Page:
“The conversations were just us talking about what was going on with the negotiations, and seeing if we could get to the middle of it – the meat of it,” Spence explained. “Basically there was some stuff that he wanted, which me and my team didn’t agree to [at first].” Eventually, however, agreements were reached.
It had been a year of mixed results in terms of talks over marquee fights. Tyson Fury’s prospective clash with Oleksandr Usyk collapsed, despite the latter agreeing to a 70-30 purse split in the Briton’s favour. The Ukrainian made that concession in spite of holding three of the four major heavyweight belts, compared to Fury’s one, and holding an unbeaten record like his potential opponent. A long-awaited bout between Fury and compatriot Anthony Joshua also crashed and burned before it got off the ground, and not for the first time. However, a highly-anticipated showdown between Gervonta “Tank” Davis and Ryan Garcia did materialise, as did huge title fights between Vasiliy Lomachenko and Devin Haney and Josh Taylor and Teofimo Lopez.
So, should more fighters take the approach that Spence and Crawford did?
“If they’re mature enough, they definitely need to get on the phone with each other and talk,” Spence said. “But I don’t know if they’re as level-headed as me and Terence are, talking and having disagreements but trying to make the fight happen. You’ve got to have a level head to talk to another fighter and just come up with the same scenario. [It was me] talking to my people, and then at some points we had my team and his team, himself and myself. We were always on a call with each other, trying to figure out how to make the fight happen.”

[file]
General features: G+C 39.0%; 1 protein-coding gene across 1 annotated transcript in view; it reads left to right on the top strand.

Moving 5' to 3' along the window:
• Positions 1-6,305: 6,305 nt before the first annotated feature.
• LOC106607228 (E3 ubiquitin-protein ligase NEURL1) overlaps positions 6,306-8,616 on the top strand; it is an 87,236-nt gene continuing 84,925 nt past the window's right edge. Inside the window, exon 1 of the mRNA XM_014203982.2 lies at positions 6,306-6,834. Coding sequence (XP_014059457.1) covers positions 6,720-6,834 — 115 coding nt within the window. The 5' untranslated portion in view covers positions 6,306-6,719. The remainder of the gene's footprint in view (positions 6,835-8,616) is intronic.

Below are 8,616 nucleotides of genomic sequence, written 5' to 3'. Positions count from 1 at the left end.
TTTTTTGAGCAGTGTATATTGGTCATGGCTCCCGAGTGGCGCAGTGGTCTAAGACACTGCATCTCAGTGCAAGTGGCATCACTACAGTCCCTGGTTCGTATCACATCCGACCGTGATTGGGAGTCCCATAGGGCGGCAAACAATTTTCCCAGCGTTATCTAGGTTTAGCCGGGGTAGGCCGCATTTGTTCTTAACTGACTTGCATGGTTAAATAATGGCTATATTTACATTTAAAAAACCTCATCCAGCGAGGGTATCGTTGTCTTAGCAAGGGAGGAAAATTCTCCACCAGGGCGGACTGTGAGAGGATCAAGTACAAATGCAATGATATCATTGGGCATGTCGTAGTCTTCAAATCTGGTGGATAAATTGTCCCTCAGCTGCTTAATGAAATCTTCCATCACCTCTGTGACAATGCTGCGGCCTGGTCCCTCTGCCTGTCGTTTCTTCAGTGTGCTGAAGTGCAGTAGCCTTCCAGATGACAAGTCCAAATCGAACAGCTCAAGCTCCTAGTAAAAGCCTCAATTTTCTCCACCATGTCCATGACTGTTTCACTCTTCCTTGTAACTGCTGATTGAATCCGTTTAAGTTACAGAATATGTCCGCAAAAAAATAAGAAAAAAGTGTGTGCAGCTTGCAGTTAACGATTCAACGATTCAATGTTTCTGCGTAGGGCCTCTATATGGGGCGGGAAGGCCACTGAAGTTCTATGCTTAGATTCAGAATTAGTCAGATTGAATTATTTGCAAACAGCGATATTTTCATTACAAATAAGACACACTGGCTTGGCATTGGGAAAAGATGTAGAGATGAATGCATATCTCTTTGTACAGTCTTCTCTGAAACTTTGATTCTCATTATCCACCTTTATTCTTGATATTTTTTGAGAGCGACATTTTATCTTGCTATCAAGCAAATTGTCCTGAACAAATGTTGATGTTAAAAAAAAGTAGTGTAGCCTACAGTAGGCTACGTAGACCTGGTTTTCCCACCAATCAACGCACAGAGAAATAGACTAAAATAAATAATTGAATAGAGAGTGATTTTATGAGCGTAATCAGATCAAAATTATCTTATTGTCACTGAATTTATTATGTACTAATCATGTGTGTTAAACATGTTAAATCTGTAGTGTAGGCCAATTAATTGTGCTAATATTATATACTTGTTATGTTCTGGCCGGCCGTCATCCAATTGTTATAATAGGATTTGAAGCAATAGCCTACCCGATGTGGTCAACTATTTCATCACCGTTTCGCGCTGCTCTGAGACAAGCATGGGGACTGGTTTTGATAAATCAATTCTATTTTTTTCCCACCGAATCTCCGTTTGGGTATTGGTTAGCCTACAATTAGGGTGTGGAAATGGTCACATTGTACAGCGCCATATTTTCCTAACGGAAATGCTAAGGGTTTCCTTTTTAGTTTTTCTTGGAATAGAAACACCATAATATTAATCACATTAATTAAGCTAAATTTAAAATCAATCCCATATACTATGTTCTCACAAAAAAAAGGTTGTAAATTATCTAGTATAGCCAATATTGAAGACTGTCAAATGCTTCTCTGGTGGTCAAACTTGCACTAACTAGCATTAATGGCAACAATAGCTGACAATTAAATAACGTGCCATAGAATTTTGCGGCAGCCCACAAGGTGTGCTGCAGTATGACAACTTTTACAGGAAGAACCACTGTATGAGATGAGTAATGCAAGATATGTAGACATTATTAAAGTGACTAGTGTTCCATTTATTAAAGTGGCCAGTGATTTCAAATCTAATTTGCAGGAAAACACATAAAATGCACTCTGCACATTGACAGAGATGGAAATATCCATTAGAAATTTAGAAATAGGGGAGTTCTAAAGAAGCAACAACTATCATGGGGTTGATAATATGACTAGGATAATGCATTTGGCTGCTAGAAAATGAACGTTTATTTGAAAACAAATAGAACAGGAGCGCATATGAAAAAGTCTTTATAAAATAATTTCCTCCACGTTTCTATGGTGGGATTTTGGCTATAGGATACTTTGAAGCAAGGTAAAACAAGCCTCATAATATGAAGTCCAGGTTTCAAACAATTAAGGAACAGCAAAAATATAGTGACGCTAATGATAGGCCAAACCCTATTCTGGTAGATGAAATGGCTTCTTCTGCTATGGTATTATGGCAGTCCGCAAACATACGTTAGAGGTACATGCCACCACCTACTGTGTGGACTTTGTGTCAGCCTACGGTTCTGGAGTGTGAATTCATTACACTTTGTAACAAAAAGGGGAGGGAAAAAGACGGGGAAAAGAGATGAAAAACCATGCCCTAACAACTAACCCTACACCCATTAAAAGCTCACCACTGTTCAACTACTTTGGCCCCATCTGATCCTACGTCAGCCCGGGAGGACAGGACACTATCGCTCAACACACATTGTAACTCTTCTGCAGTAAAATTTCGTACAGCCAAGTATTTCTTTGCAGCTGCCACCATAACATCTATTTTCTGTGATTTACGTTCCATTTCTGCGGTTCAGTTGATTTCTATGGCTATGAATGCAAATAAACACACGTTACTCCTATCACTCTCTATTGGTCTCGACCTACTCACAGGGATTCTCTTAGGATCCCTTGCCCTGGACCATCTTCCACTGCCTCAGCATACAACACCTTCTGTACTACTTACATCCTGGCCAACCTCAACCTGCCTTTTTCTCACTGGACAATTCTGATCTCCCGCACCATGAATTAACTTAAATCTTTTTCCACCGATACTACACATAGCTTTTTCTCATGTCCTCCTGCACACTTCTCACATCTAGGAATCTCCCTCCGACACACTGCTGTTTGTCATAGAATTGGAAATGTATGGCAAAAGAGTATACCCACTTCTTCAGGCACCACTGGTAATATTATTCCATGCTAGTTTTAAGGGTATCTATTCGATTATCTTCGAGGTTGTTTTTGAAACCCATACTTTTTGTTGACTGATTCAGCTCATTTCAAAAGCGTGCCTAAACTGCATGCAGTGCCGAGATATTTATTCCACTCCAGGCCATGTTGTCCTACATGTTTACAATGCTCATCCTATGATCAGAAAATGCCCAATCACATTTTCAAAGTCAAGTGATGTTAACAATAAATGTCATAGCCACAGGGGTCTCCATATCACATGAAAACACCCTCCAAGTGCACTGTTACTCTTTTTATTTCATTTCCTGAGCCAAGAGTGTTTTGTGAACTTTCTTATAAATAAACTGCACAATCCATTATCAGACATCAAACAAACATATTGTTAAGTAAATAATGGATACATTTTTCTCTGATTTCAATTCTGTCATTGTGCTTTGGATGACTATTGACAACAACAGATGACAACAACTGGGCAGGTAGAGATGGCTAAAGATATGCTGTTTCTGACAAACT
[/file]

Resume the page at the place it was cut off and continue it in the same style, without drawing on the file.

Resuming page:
Crawford then told The Independent: “If you have two grown men that are willing to set aside their pride and put the hype to the side and come together and both want the same thing, then yes,” before telling another reporter: “I can’t speak on other people’s situations, because I’m not the one trying to make the fight happen with them, but boxers are the ones in charge.
“Once a fighter realises that, the advisers, promoters and managers go to work. They’ve got to give the fighter what he wants. You’ve had two cases recently: ‘Tank’ and Garcia wanted to fight each other, and they made sure that deal got done, just like you have Terence Crawford and Errol Spence wanting to fight each other. We both went to our people and got the fight done, so it all comes down to the fighters at the end of the day.